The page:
I've been to Taiwan Cafe a couple times before, but last night was my first time with a big enough group to try lots of things, and first time back since collecting dish recommendations from old threads here. As has been stated many times before, the place is really fabulously wonderful. I'm sure some people are intimidated by the odd-sounding things on the menu, or even by the fact that it's ensconced in the middle of Chinatown to begin with, but every time I've been there they've gone graciously out of their way to make us obvious non-Asians feel welcome. Although note that my definition of "welcome" allows for a little good-naturedly teasing encouragement, like the chefs sitting down to their own meal at the next table brandishing their enormous platter of fried whole fishes towards us with impish glee.
We began by ordering appetizers, but since they and the entrees arrived in no particular relative order, I'll just try to mentally reconstruct the slow overpopulation of our table with way more food than we really needed. The first thing that arrived was a small plate of fish cakes. The waiter had already delivered three different dipping sauces intended for various items slated for later appearances, but obligingly pointed out the one meant for fish cakes, although since the other two were for dumplings, it was pretty obvious. The fish cakes were a comforting way to start, but quickly paled in relative terms.
Next to arrive, I think, were a dish of Taiwan-style noodles with pork and a dish of shrimp in garlic sauce. The noodles were especially lovely, chewy and well matched by the crunchy sprouts and browned shreds of pork. The shrimp were succulent and firm, and I will report both that everybody claimed to like them, and that they were one of the dishes we did not finish.
About this time, too, we got our bowl of duck tongues in three essences. This dish was the result of two of us volunteering to eat anything on the menu that the other four thought we'd be scared of. The first nomination was the cold jellyfish, actually, but I admitted that I'd already had and liked that on a previous trip. Personally, I'd have picked one of the pork-intenstine things, but they went with the duck tonuges. The squeamish will, in fact, probably want to avoid this. It is a very large pot with a very large number of duck tongues in it, and their tongue nature is undisguised. As a little research would tell you, but none of us happened to already know, duck tongues have cartilage in them, which makes them a little less fun to eat than they looked sitting in the bowl. The three-essence treatment, however (ginger, basil and scallion, I believe) was strong and rather fabulous, and although we didn't finish the whole bowl of the wriggly little morsels, we did eat quite a few. But next time I'm trying the pork intestines.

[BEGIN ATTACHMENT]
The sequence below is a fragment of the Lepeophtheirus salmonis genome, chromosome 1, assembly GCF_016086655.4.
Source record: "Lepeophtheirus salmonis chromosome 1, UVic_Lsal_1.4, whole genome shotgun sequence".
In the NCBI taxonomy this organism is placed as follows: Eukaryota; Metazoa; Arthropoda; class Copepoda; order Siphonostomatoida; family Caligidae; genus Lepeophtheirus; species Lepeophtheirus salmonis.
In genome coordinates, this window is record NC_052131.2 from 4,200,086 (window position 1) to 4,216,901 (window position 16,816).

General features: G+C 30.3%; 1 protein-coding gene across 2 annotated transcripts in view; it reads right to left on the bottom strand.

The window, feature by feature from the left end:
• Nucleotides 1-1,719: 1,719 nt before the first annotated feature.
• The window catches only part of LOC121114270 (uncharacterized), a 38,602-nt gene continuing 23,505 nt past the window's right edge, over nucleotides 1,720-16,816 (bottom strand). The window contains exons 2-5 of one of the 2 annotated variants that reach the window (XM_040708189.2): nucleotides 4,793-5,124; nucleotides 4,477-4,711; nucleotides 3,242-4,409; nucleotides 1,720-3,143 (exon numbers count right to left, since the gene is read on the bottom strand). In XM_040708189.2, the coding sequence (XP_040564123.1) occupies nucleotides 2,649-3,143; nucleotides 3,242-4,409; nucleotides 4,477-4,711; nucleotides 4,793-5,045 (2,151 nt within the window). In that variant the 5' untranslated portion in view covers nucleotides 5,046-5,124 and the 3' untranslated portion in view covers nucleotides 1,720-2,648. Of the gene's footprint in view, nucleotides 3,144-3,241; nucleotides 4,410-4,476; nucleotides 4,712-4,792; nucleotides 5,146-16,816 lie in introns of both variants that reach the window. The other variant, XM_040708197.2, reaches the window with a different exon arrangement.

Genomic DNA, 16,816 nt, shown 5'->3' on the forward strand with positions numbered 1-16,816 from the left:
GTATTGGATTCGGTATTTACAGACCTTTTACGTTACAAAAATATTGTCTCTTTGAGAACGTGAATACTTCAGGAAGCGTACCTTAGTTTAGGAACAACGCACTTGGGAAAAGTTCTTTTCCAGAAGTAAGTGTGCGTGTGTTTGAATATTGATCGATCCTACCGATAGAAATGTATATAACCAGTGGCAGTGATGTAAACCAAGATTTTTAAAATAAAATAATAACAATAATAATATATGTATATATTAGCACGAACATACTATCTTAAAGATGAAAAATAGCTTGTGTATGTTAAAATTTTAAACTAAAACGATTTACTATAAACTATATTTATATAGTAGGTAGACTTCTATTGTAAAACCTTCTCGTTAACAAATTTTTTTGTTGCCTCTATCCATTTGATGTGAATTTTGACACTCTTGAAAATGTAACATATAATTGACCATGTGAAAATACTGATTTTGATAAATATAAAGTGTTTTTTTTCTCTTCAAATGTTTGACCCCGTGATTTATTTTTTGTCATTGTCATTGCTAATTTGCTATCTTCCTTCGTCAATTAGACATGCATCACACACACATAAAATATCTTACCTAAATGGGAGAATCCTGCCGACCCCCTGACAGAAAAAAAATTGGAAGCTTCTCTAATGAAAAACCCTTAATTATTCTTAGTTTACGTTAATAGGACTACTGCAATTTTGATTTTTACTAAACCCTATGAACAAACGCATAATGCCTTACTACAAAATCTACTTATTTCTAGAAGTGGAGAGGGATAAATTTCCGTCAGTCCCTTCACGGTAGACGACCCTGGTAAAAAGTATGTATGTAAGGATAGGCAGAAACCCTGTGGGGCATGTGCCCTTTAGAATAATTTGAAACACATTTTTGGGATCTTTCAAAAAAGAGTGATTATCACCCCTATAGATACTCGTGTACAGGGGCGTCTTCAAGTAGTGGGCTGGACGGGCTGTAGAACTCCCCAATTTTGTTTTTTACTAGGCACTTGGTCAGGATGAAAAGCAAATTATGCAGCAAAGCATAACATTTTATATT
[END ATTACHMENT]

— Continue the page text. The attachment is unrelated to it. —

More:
Food then began arriving in earnest. The mustard greens with edame and bean-curd wrappers were remarkable, at once bitter and sweet, and a fairly general success. The pan-fried dumplings were popular when they finally materialized, but I'd had them before, and this time felt they weren't the best use of my all-too-limited eating capacity. The soup dumplings have been much lauded here, but I don't have any nostalgia to attach to them, and so liked them fine but wasn't as enraptured as I expected to be. The cod with soy sprinkles was light and tangy and delectable, and not nearly as intimidating as the huge pan initially implied. The littleneck clams in basil were intense, and even one person who doesn't consider herself a clam eater enjoyed them. The seafood and vegetable soup in the huge clay pot was ridiculous ordering overkill, unfortunately, and nobody had room to pay it much more respect than extracting the odd crab part or shrimp. The oyster pancake was the one surprising failure, as all surveyed thought its eggy texture was disconcerting at best, and maybe a little gross, but that's the only time I've had it so I couldn't judge whether it was a good example of something we didn't like, or a bad example of something we might have liked in better form.
But the centerpiece of the experience for me, and some if not all of my companions, was the also-oft-recommended eggplant in basil. I'm not normally inclined towards passionate feelings for or against eggplant, but this dish recurred in so many comments that we clearly had to try it. It instantly vaults into my short list of the truly wonderful things on the planet (along with the spicy salmon maki at Suishaya across the street, making that a really important intersection in my world...). My girlfriend observed, incisively, that they had somehow contrived to make eggplant feel and taste like bananas, but like bananas that have defied the usual laws of cooking to become magnificently soft and juicy without turning in any way mushy. I think each of the six of us was independently brought to vocal astonishment by this dish, and every scrap of it was consumed.
The bill came to about $20/person, and was only that high because we way overordered. Take out the seafood soup we barely touched, and the stunt-ordering of the duck tongues, and we'd have been closer to $15/each for what would still have been a memorable and imposing feast.
In other words: yes, it's as good as everybody says.